With the advantage of hindsight, it is evident that United States policy in postwar Korea was clumsy and ill conceived. It reflected not only a lack of understanding, but a lack of interest in the country and its people beyond their potential as bricks in the wall against Communist aggression. This failure, it may be suggested, lay close to the heart of the United States' difficulties not only with Korea, but also with China and subsequently with Vietnam. The occupiers' enthusiasm for the reproduction of American political and bureaucratic institutions in Asia held little charm for Koreans with different attitudes and priorities. Japan, alone in Asia, represented in the 1940s, as it represents today, the single glittering example of a society in which American political transplants took firm root. Only Japan was sufficiently educated and homogeneous to adapt thenew institutions successfully. In Japan alone the traditional leaders of society were not identified by their poorer compatriots with an intolerable measure of injustice, corruption, and collaboration with foreign oppressors. In those parts of Asia where they exerted influence, the Americans honorably attempted to mitigate the worst excesses of landlordism and social oppression. But they never acknowledged how grievously these evils damaged their perpetrators as credible rulers in a democratic society. Again and again in Asia, America aligned herself alongside social forces which possessed no hope of holding power by consent. Chiang Kai Shek's followers, like those of Syngman Rhee, could maintain themselves in office only by the successful application of oppressive force.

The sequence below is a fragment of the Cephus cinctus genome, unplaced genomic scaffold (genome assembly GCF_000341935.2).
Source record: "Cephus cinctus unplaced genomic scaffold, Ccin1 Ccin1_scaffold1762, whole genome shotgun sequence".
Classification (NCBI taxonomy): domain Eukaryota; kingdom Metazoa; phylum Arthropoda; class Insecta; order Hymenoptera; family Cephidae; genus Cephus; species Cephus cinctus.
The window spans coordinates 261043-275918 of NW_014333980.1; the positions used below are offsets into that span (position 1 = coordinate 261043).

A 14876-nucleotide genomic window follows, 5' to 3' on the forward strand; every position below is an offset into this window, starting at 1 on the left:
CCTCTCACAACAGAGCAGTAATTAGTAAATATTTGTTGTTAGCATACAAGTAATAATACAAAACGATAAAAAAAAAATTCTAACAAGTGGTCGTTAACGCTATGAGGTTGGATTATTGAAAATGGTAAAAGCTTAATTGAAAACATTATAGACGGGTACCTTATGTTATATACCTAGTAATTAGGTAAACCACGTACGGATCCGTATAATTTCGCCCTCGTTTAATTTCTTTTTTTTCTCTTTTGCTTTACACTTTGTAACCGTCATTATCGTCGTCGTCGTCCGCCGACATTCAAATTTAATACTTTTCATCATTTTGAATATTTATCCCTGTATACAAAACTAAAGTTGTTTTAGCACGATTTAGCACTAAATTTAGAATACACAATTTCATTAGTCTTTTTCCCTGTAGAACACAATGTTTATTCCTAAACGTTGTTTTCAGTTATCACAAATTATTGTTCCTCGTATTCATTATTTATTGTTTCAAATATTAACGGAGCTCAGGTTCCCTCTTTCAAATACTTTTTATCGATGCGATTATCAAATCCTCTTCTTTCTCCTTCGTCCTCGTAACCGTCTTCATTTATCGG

Yet the United States is also entitled to argue before the bar of history that a more enlightened and idealistic policy in postwar Korea would have caused the country to fall to the Communists. The local Communists' credentials as fighters against the Japanese, their freedom from the embarrassments of landlordism and corruption, would almost certainly have enabled them to gain some popular mandate in 1945-46. Whatever their initial willingness to form a coalition with Koreans of the Center and Right, would the moderates not have suffered the same inexorable fate of death or impotence that befell so many Eastern European politicians of that period, not to mention those of North Korea? Diplomatic historians have convincingly shown that in 1945-46, contrary to American belief at the time, South Korea did not form part of the Soviet expansion plan. Yet how were the contemporary leaders of the West to know or to guess that this was so, that Stalin had indulgently decided to exclude Korea from the fate that had befallen Czechoslovakia, Poland, Yugoslavia, Romania, Hungary? In the late 1940s it seemed, upon sufficient evidence, that the purpose of the Soviet Union was to test the strength of the West at every possible point and to advance wherever weakness was detected. Dr. Syngman Rhee and his followers appeared at least to represent strength and determination at a period when these were at a premium. In historical assessments of the postwar period, it is sometimes forgotten that the Russians were as deeply feared by many Europeans as the Germans a few years earlier. The appeasers of Hitler had become objects of derision and contempt. Those who observed the Red Army's dreadful record of rape and pillage i n Eastern Europe, the unquestionable readiness of Moscow to employ murder as an instrument of policy, felt nothing but scorn for the would-be appeasers of Stalin in Europe or in Asia.